To be completely honest, girls will probably gravitate to this book much like they do to Little House, Green Gables, and Little Women, but boys would also get something out of it if they’re willing to try. While the male characters are secondary, they are strong and not afraid of strong women. I could see this book being used in the classroom when discussing the aftermath of war or perhaps as an introduction to the French language. I wish I had read this book before my trip to Austin so that I could have seen the real life inspiration in person. I have put that on my list of things to do, along with reading other books by Anne Bustard.

Anne Bustard is the former co-owner of Toad Hall Children’s Bookstore in Austin, Texas, and an MFA graduate of the Vermont College of Fine Arts. She is the author of the middle grade novel, Anywhere But Paradise, as well as two picture books, RAD! and Buddy: The Story of Buddy Holly, which was an IRA Children’s Book Award Notable and a Bank Street Book of the Year. Hawaii-born, she divides her time between Texas and Canada.

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Each receive a signed copy of Blue Skies 
March 17-March 27, 2020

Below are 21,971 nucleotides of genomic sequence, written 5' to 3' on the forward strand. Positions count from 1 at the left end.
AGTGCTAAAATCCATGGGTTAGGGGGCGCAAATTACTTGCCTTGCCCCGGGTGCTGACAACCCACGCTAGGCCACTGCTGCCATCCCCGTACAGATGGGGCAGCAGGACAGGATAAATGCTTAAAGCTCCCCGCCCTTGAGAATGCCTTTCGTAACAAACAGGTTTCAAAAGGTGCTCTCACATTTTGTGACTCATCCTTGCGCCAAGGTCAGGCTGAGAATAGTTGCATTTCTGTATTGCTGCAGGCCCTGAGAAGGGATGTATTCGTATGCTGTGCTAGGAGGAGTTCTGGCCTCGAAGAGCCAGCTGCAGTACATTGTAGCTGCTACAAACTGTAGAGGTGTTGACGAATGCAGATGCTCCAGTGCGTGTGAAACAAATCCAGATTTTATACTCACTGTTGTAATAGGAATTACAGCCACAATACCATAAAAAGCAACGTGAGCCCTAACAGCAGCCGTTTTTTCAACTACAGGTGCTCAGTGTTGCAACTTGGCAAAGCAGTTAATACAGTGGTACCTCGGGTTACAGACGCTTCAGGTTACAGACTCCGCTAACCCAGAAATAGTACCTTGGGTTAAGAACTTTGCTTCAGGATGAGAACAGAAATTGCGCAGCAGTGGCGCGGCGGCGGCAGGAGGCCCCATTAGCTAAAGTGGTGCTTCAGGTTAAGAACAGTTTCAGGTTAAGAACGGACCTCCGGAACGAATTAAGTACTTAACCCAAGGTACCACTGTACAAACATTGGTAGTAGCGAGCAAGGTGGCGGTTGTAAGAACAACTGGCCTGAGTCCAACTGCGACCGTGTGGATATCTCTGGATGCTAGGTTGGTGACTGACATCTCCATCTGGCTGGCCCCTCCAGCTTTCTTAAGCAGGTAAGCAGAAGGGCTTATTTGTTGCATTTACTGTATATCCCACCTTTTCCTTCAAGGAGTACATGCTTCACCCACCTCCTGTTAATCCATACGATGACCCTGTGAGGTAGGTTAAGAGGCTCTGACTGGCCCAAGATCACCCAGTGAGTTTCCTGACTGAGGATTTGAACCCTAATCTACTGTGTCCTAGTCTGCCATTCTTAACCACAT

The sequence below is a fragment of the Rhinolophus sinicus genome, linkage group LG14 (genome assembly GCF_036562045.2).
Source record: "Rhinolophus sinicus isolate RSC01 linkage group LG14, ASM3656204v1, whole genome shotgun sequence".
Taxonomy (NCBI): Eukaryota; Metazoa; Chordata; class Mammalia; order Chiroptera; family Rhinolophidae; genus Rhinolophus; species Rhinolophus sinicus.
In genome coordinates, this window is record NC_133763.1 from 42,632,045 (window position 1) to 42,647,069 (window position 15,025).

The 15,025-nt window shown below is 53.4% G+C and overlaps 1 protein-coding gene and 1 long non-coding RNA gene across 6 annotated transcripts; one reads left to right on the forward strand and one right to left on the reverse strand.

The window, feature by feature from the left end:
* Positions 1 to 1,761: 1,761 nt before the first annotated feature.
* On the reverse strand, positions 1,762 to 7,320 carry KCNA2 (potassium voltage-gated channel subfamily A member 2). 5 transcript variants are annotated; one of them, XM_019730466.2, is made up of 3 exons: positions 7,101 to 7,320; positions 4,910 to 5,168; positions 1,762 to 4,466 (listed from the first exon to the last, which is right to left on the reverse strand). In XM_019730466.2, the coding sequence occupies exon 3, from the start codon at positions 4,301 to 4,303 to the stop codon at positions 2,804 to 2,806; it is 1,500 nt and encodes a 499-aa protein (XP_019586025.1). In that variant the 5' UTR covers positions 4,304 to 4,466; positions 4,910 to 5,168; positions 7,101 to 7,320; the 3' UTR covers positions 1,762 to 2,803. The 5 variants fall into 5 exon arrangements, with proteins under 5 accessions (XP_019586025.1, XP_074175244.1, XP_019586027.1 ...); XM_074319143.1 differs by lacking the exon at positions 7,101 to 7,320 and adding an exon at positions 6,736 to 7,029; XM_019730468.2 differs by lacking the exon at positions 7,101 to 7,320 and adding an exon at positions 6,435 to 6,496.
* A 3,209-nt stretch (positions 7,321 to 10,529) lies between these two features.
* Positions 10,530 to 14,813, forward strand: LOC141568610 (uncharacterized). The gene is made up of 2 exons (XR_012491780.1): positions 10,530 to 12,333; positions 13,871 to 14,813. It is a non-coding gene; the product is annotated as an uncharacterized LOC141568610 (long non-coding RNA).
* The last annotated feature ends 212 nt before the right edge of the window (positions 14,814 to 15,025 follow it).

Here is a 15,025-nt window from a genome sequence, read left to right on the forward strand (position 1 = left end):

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Review: The Big Inch by Kimberly Fish

THE BIG INCH
by
KIMBERLY FISH
  Genre: Historical Fiction, WWII
Date of Publication: January 19, 2017
Number of Pages: 344

 

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Kimberly Fish’s debut novel, The Big Inch, was released in February, 2017 and it reveals the lengths to which Texas oilmen, state, and federal governments would go to get Texas crude oil to the troops fighting their first mechanized war. With Nazi threats (and a steady stream of oil tankers sunk by German submarines) speed was necessary, as was OSS intelligence. The Office of Strategic Services was often staffed with female spies and Longview’s World War II efforts were critical for success. 
Lane Mercer, sent to Longview, Texas in July 1942, is part of a select group of women working undercover for the fledgling federal agency, the Office of Strategic Services. Assigned to protect the man carrying out President Roosevelt’s initiative to build the nation’s first overland pipeline to hurry East Texas crude to the troops, she discovers there’s more to Longview than the dossiers implied. There’s intrigue, mayhem, and danger. Shamed from a botched OSS mission in France, Lane struggles to fulfill her mission and keep from drowning in guilt. Getting involved in local life is out of the question. Between family, do-gooders, and Nazi threats, she’s knitted into a series of events that unravel all of her carefully constructed, plans, realizing that sometimes the life one has to save, is one’s own.

 

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PRAISE FOR THE BIG INCH:
“With an eye for detail, Kimberly Fish weaves a compelling story of a war widow who finds herself in Longview, Texas in 1942. Reading Kimberly’s novel was a bit like going back to a cloak and dagger time, and I enjoyed the local references. Longview was an amazing place to be during WWII.”   — Van Craddock, Longview News Journal, Columnist